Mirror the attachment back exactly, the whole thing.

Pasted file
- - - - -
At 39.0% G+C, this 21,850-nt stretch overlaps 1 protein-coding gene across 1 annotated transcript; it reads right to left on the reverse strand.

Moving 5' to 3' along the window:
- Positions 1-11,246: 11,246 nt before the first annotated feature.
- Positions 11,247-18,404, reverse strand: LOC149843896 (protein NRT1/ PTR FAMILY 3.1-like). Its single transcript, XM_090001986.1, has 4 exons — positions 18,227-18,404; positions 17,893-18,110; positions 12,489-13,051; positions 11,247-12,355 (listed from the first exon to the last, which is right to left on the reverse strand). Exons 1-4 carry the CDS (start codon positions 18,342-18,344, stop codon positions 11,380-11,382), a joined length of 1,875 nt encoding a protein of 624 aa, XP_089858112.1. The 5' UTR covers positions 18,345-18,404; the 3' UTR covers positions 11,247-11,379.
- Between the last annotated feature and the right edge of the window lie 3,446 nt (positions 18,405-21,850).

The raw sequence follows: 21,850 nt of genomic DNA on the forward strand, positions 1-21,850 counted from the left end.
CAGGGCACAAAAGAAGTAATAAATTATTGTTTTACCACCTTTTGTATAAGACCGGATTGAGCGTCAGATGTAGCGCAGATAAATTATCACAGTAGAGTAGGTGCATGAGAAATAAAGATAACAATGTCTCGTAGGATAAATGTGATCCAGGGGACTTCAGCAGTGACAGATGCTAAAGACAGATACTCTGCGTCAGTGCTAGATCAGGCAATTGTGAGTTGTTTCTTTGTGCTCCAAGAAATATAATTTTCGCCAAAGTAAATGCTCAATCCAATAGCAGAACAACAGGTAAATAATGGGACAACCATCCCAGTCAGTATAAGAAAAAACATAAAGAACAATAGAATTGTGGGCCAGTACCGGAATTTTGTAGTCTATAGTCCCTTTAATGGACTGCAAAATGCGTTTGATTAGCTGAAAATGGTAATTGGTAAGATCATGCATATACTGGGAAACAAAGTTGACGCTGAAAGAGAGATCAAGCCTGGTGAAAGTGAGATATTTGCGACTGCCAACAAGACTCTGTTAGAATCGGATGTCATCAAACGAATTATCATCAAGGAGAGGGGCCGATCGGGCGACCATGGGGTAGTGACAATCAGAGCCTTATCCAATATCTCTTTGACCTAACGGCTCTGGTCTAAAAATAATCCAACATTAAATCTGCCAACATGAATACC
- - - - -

At 39.0% G+C, this 21,850-nt stretch overlaps 1 protein-coding gene across 1 annotated transcript; it reads right to left on the reverse strand.

Moving 5' to 3' along the window:
- Positions 1-11,246: 11,246 nt before the first annotated feature.
- Positions 11,247-18,404, reverse strand: LOC149843896 (protein NRT1/ PTR FAMILY 3.1-like). Its single transcript, XM_090001986.1, has 4 exons — positions 18,227-18,404; positions 17,893-18,110; positions 12,489-13,051; positions 11,247-12,355 (listed from the first exon to the last, which is right to left on the reverse strand). Exons 1-4 carry the CDS (start codon positions 18,342-18,344, stop codon positions 11,380-11,382), a joined length of 1,875 nt encoding a protein of 624 aa, XP_089858112.1. The 5' UTR covers positions 18,345-18,404; the 3' UTR covers positions 11,247-11,379.
- Between the last annotated feature and the right edge of the window lie 3,446 nt (positions 18,405-21,850).

The raw sequence follows: 21,850 nt of genomic DNA on the forward strand, positions 1-21,850 counted from the left end.
CAGGGCACAAAAGAAGTAATAAATTATTGTTTTACCACCTTTTGTATAAGACCGGATTGAGCGTCAGATGTAGCGCAGATAAATTATCACAGTAGAGTAGGTGCATGAGAAATAAAGATAACAATGTCTCGTAGGATAAATGTGATCCAGGGGACTTCAGCAGTGACAGATGCTAAAGACAGATACTCTGCGTCAGTGCTAGATCAGGCAATTGTGAGTTGTTTCTTTGTGCTCCAAGAAATATAATTTTCGCCAAAGTAAATGCTCAATCCAATAGCAGAACAACAGGTAAATAATGGGACAACCATCCCAGTCAGTATAAGAAAAAACATAAAGAACAATAGAATTGTGGGCCAGTACCGGAATTTTGTAGTCTATAGTCCCTTTAATGGACTGCAAAATGCGTTTGATTAGCTGAAAATGGTAATTGGTAAGATCATGCATATACTGGGAAACAAAGTTGACGCTGAAAGAGAGATCAAGCCTGGTGAAAGTGAGATATTTGCGACTGCCAACAAGACTCTGTTAGAATCGGATGTCATCAAACGAATTATCATCAAGGAGAGGGGCCGATCGGGCGACCATGGGGTAGTGACAATCAGAGCCTTATCCAATATCTCTTTGACCTAACGGCTCTGGTCTAAAAATAATCCAACATTAAATCTGCCAACATGAATACC